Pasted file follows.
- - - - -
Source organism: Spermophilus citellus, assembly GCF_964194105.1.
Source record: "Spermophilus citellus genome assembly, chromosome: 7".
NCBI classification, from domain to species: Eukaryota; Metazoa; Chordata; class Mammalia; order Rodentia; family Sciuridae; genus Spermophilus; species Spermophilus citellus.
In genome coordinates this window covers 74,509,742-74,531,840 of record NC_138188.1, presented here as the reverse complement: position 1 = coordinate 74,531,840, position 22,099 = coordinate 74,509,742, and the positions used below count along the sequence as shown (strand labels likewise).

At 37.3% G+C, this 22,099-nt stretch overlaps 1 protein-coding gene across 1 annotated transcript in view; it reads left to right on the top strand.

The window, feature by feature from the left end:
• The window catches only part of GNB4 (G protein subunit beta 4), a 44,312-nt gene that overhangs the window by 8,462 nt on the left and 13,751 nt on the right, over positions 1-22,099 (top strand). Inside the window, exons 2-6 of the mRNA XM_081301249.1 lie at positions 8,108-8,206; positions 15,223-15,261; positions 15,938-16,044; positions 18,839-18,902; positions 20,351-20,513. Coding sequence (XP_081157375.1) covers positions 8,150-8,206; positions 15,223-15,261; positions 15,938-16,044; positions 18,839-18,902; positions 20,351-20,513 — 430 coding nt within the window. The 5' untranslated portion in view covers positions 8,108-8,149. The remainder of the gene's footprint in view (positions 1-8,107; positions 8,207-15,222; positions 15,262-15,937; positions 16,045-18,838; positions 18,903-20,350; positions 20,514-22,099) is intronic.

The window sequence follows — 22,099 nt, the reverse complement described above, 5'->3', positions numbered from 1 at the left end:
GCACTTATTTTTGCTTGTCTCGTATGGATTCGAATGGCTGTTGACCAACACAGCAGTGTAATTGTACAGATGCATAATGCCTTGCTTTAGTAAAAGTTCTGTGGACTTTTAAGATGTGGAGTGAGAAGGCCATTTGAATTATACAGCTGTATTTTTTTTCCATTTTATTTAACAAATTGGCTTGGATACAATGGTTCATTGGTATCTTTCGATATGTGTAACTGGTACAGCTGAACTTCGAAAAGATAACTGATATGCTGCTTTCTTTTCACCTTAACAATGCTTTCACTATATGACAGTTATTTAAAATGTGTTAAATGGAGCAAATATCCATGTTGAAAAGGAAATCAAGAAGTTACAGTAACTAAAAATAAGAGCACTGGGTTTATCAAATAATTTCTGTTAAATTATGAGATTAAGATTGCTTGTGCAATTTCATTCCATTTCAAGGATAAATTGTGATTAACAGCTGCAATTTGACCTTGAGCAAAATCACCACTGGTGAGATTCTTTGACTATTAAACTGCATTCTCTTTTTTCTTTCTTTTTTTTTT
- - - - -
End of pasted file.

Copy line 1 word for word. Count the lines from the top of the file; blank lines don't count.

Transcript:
Source organism: Spermophilus citellus, assembly GCF_964194105.1.